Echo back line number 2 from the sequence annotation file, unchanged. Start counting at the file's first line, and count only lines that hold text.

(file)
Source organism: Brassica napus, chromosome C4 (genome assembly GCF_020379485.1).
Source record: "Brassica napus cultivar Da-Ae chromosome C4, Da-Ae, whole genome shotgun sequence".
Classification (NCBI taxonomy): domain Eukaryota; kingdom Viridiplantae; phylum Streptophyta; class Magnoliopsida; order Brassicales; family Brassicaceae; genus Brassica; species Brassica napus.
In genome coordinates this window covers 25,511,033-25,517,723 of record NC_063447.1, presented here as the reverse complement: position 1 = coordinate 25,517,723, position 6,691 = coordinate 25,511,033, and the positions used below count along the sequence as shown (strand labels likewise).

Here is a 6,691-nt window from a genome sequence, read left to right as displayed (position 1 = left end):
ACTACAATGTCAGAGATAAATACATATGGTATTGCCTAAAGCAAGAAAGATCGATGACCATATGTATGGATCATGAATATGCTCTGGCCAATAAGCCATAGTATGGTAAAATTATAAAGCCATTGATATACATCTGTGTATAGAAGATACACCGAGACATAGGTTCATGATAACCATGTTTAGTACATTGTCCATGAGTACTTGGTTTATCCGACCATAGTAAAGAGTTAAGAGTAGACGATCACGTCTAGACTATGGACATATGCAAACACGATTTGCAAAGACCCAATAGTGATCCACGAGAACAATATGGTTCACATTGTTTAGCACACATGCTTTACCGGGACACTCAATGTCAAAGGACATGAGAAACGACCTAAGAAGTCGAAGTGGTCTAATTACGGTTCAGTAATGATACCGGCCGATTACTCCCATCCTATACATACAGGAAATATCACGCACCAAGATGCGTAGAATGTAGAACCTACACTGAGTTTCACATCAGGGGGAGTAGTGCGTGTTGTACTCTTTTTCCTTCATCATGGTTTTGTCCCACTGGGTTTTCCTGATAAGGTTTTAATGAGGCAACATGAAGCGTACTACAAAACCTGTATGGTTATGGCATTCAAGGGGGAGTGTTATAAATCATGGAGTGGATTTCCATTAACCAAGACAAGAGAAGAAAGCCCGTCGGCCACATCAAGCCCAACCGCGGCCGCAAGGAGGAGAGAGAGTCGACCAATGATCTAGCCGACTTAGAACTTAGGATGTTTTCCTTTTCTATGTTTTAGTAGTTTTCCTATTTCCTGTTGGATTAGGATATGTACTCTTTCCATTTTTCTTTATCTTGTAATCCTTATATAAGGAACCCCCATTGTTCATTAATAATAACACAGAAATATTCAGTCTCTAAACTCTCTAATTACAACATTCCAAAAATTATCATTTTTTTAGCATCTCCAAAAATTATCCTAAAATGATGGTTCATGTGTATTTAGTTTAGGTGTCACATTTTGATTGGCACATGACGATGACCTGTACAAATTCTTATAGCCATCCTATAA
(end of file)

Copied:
Source record: "Brassica napus cultivar Da-Ae chromosome C4, Da-Ae, whole genome shotgun sequence".